The Future of Sustainability in Buildings: Grant Sheely ’19

May 11, 2020
Victor Salcido ’21
man wearing suit and tie sits at a desk in office space.
Grant Sheely ’19 sits in his office at Vornado Real Estate Trust in New York City. Photo credit: Courtesy of Grant Sheely ’19

As an Oberlin student, Grant Sheely ’19 carried “a demanding and exciting workload.” Sheely juggled being a captain of both the cross country and track and field programs his third and fourth year, founding the Spikeball club, and tutoring fellow students in the math and physics departments. Sheely earned degrees in both math and physics and now works as a sustainability coordinator at Vornado Real Estate Trust in New York City.

How would you describe your role and experience at Vornado Real Estate Trust?

As a sustainability coordinator, I help manage the sustainability projects my team has in its portfolio. Vornado is ahead of the pack when it comes to sustainability as they have had a sustainability team for more than 10 years which is rare in real estate and even more rare in New York City. It is amazing to work on such an experienced team who have been teaching me so much. 

How did your time at Oberlin foster your next steps for your post graduate life?

The jobs I held at Oberlin ultimately helped me the most in figuring out what to do after graduation. I worked at the Adam Joseph Lewis Center (AJLC) for Environmental Studies as a Living Machine operator, which grew my interest and love for sustainable buildings. In my final semester, I did a private reading to improve the biodiversity of the Living Machine, which introduced me to a field of people who have tried combining nature with buildings. In my fourth year, I also worked as Oberlin's greenhouse gas inventory intern where I was responsible for the collecting and the compiling of Oberlin's greenhouse gas emissions for reporting purposes. This increased my interest in the reporting process and how schools/companies need to show their work towards sustainable goals and all the factors that went into it. This all culminated in the final weeks at Oberlin where I realized I wanted to work in a field where I could apply my knowledge of sustainability to buildings.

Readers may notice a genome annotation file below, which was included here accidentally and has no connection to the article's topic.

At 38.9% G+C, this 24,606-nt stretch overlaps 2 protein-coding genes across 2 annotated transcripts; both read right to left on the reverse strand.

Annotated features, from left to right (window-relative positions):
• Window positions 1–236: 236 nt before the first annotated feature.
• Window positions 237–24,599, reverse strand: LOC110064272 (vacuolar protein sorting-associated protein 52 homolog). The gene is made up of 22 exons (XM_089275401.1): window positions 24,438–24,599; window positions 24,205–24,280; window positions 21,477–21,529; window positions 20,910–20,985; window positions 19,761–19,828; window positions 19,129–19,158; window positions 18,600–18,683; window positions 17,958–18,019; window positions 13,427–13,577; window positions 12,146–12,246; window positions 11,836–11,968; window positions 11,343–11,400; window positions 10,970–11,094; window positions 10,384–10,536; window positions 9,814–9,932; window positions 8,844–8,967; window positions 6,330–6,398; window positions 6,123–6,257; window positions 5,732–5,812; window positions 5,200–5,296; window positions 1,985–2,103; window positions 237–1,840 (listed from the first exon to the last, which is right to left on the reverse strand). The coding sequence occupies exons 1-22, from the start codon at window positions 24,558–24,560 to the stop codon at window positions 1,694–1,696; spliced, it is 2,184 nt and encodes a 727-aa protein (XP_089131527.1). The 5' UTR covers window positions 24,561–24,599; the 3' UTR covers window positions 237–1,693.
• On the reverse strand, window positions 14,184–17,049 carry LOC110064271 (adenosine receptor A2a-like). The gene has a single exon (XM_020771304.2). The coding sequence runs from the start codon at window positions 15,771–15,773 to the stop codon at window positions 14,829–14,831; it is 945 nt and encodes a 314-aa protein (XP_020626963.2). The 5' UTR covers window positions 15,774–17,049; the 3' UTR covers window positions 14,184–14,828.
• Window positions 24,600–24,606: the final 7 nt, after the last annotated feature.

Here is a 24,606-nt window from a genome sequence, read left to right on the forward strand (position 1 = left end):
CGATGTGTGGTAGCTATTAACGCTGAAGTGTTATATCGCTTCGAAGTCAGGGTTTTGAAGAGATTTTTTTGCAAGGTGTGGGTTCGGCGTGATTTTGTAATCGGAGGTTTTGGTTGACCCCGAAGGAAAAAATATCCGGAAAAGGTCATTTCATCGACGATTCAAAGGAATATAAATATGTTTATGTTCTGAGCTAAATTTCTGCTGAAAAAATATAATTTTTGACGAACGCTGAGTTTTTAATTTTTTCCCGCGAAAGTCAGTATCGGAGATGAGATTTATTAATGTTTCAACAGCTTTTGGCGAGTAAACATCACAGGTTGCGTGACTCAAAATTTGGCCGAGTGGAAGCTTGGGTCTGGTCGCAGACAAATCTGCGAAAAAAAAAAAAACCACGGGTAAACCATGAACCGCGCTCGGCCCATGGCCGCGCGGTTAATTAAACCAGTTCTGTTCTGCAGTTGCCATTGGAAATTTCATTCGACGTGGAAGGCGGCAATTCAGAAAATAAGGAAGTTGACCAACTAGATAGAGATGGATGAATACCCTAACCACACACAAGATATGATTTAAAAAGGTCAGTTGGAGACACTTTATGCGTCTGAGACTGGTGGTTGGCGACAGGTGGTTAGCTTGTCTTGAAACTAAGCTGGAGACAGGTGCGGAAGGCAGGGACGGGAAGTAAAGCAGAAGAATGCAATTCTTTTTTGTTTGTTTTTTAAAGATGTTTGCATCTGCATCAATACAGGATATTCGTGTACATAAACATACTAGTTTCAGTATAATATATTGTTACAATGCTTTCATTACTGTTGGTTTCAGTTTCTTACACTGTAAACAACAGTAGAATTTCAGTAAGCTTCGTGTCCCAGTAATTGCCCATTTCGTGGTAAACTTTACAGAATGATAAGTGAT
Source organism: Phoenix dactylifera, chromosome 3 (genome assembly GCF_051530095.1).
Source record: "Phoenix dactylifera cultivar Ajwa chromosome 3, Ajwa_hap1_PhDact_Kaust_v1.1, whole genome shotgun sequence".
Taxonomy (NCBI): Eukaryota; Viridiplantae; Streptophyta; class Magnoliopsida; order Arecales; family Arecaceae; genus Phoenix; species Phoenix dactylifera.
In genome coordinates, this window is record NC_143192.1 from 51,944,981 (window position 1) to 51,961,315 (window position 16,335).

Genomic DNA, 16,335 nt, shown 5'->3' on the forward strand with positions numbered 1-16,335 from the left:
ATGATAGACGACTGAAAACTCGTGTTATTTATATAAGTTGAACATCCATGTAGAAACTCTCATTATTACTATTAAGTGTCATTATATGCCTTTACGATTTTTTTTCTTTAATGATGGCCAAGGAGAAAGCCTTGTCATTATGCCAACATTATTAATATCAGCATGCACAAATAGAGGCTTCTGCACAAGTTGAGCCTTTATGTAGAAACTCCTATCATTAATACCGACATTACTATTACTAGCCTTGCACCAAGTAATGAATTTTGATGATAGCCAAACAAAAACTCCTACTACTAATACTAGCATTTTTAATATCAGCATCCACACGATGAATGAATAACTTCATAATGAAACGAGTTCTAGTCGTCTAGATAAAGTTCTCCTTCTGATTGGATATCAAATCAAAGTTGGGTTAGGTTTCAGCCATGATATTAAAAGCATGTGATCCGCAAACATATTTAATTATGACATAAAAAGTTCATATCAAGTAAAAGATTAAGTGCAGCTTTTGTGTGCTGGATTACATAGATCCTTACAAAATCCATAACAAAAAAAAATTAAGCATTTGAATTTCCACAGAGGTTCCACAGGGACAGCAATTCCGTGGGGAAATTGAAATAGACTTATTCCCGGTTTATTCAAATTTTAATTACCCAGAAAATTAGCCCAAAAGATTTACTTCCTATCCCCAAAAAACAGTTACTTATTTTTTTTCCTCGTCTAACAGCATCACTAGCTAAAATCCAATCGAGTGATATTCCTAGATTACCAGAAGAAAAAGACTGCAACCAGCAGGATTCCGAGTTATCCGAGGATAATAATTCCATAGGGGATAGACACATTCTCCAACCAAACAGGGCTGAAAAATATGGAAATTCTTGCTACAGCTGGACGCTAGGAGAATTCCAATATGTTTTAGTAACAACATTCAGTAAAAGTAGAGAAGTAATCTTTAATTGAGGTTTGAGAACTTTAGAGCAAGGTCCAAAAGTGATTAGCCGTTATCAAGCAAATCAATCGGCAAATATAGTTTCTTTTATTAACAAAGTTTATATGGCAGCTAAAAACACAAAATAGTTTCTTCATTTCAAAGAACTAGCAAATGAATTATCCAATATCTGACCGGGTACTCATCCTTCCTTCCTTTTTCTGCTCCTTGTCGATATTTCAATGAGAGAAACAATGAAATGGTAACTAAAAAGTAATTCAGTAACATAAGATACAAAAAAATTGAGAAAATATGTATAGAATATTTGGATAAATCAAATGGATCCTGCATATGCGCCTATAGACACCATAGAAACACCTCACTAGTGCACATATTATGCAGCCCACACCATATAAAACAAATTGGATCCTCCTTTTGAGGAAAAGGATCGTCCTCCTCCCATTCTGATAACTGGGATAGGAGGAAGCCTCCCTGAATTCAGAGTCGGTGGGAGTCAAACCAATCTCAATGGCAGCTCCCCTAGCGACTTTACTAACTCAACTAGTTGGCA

What has been the biggest project you have been working on since leaving Oberlin? 

I would say the largest project I have been working on is continuing my education. It is hard to continue learning without the structure and recommendations of courses and professors. Even though it is a challenge, I believe it is important to stay motivated and keep learning new things. To keep my goal in mind, I remember a quotation from the show The Office when Michael Scott once said: "The day we stop learning is the day we die." Thus, I have read lots of amazing books since graduating that have taught me new things in new fields as well as my own. I also have taken two courses at colleges and am working on a certification to become a LEED green associate. The post graduate stage in life is a really exciting time to find new ways to improve yourself, so I find joy in engaging with different activities and chipping away at more goals. 

What's on the horizon in the next five years? 

In the next five years, I hope to be working more with the design and ideas for large sustainability projects. There are a few large projects that should be happening in the next five to 10 years I am hoping to be a part of. I'll mention two: Sidewalk Labs Toronto Project and The Bjarke Ingels Group (BIG) Oceanix City. Both projects are going to be insanely cool, and I look forward to an opportunity to take part in them. 

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